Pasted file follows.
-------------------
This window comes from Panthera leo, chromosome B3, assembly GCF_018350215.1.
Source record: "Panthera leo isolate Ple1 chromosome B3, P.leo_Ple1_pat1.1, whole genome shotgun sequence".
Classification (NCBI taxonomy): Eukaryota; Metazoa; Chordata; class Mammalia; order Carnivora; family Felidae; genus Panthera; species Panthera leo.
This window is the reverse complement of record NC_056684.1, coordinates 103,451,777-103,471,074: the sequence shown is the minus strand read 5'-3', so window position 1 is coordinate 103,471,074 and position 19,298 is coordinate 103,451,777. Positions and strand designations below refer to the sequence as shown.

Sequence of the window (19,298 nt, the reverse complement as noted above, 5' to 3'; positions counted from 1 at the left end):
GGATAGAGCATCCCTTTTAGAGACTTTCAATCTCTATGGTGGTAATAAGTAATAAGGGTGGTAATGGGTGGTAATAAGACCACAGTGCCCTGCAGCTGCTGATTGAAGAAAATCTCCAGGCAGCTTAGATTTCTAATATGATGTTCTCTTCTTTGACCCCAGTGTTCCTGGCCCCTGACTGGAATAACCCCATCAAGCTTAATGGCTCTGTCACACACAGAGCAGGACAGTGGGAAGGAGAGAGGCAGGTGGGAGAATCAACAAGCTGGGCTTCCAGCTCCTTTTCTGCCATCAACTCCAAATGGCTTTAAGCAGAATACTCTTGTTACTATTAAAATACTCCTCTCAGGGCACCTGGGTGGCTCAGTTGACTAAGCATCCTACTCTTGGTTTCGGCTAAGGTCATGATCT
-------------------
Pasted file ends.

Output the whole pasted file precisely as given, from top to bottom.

This window comes from Panthera leo, chromosome B3, assembly GCF_018350215.1.
Source record: "Panthera leo isolate Ple1 chromosome B3, P.leo_Ple1_pat1.1, whole genome shotgun sequence".
Classification (NCBI taxonomy): Eukaryota; Metazoa; Chordata; class Mammalia; order Carnivora; family Felidae; genus Panthera; species Panthera leo.
This window is the reverse complement of record NC_056684.1, coordinates 103,451,777-103,471,074: the sequence shown is the minus strand read 5'-3', so window position 1 is coordinate 103,471,074 and position 19,298 is coordinate 103,451,777. Positions and strand designations below refer to the sequence as shown.

Sequence of the window (19,298 nt, the reverse complement as noted above, 5' to 3'; positions counted from 1 at the left end):
GGATAGAGCATCCCTTTTAGAGACTTTCAATCTCTATGGTGGTAATAAGTAATAAGGGTGGTAATGGGTGGTAATAAGACCACAGTGCCCTGCAGCTGCTGATTGAAGAAAATCTCCAGGCAGCTTAGATTTCTAATATGATGTTCTCTTCTTTGACCCCAGTGTTCCTGGCCCCTGACTGGAATAACCCCATCAAGCTTAATGGCTCTGTCACACACAGAGCAGGACAGTGGGAAGGAGAGAGGCAGGTGGGAGAATCAACAAGCTGGGCTTCCAGCTCCTTTTCTGCCATCAACTCCAAATGGCTTTAAGCAGAATACTCTTGTTACTATTAAAATACTCCTCTCAGGGCACCTGGGTGGCTCAGTTGACTAAGCATCCTACTCTTGGTTTCGGCTAAGGTCATGATCT